Our brains actually aren’t able to absorb infinite amounts of information: new research has revealed that memories operate on something closer to a one-in, one-out policy.
The process of recall causes people to lose other memories, meaning that our attempts to remember certain things lead to the forgetting of others.
The study—a joint venture between the UK’s University of Birmingham and Cambridge University’s Medical Research Council Cognition and Brain Sciences Unit—is the first of its kind to test our ‘forgetting’ mechanism, monitoring the changes that occur when we try to remember new things. The experiment trained 24 participants to associate words with two unrelated pictures of famous people, scenes and objects.
They were then shown a cue word and asked to recall the image it linked to, reinforcing that particular picture as the dominant memory. For example, if the word ‘sand’ was first associated with a photo of Marilyn Monroe, and secondly, with a hat, participants would press a button indicating that they had recalled Monroe first.
Cue words were repeated at various points throughout the test, which led to the finding that the picture of Monroe continued to be associated with sand more often than the word triggered memories of the hat. The more frequently this choice was made, the more evident it became that reinforcing a specific thought would make it far clearer in the mind.
Conversely, participants' memory of the hat grew weaker, and they became increasingly unable to distinguish which picture they had first been shown when given the choice between two images. The fact that one memory became more vivid while the other grew less clear demonstrated that we have the ability to diminish the power of certain thoughts.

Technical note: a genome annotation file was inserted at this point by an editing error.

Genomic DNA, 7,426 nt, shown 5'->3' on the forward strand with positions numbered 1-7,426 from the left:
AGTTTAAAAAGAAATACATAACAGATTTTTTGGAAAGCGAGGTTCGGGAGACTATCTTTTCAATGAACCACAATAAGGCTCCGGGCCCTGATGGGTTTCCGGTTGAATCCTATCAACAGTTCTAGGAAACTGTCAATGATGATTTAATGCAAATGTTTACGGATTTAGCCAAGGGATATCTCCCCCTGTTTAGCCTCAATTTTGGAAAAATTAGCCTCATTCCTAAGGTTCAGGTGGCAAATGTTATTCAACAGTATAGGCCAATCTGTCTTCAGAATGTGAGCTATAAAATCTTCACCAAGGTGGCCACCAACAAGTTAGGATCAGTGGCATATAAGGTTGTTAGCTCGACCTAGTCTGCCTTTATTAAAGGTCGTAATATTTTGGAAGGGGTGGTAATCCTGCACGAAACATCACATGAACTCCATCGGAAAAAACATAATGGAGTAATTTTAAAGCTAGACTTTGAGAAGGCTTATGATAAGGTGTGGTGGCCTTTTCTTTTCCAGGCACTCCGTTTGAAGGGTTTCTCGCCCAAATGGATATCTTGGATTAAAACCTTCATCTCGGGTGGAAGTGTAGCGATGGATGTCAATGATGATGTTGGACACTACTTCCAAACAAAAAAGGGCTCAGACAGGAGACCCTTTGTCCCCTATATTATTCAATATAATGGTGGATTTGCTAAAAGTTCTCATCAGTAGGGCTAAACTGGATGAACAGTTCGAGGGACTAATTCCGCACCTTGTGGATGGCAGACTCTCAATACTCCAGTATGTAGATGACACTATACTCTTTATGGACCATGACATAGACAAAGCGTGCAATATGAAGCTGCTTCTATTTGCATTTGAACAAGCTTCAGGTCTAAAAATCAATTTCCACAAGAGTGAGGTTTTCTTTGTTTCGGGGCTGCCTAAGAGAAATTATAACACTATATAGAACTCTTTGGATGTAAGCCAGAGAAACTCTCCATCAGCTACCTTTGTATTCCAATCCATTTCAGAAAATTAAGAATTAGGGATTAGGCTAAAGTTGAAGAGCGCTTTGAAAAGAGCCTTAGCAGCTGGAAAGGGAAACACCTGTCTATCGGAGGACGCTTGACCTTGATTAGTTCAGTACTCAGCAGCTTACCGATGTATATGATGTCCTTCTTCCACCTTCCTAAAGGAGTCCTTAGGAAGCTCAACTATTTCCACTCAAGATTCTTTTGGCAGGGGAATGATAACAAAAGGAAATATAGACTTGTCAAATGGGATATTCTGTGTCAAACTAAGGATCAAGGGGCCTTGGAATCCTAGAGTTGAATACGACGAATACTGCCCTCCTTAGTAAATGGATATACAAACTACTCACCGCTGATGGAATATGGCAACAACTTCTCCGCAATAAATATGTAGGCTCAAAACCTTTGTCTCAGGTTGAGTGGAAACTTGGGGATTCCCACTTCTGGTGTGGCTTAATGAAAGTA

“Remembering can cause forgetting,” explains one of the study’s researchers, Dr. Michael C Anderson, who has worked on a number of suppression theory papers during his career. “It's a form of active forgetting that people aren't necessarily aware of. The patterns of the way we use our memories can shape what remains accessible and what doesn't.”
“Forgetting arises when other competing traces interfere with retrieval and inhibitory control mechanisms are engaged to suppress the distraction they cause,” the paper reads. Dr. Anderson called the results surprising, and said they “could tell us more about selective memory and even self-deception.”
The ability to control what we remember could have enormous implications, ranging from programming trauma victims to eliminate painful memories to strengthening our ability to retain certain types of information. “In the case of truly traumatic experiences, it's necessary to prevent the intrusive memories of those traumas from dominating your day-to-day life,” Dr. Anderson adds. “People who experience persistent reminders, flashbacks and nightmares are very troubled by these things, and it can be debilitating. There is value in reducing the influence of those things on your everyday thoughts.”
The study also notes that this could be an important consideration within the judicial process, as eyewitnesses who are repeatedly quizzed on the same point may consequently lose focus on associated memories, making it appear as though their testimony is not entirely trustworthy.
While the positives of such a technique are rightly pointed out, it is worth reflecting on the downsides that selecting memories could incur. To go back to the paper’s mention of problems arising in court, surely this process could be used to suppress memories of what might have happened in a fateful incident, say, which might lead to witnesses programming themselves to forget vital information. It could also be a gateway to a constant cycle of repression in which nobody ever deals with difficult issues they may have experienced, choosing instead to overpower them without addressing their emotional ramifications.
Being able to actively control our memories may prove useful for some, but burying painful thoughts in a shallow grave is not something that should be encouraged.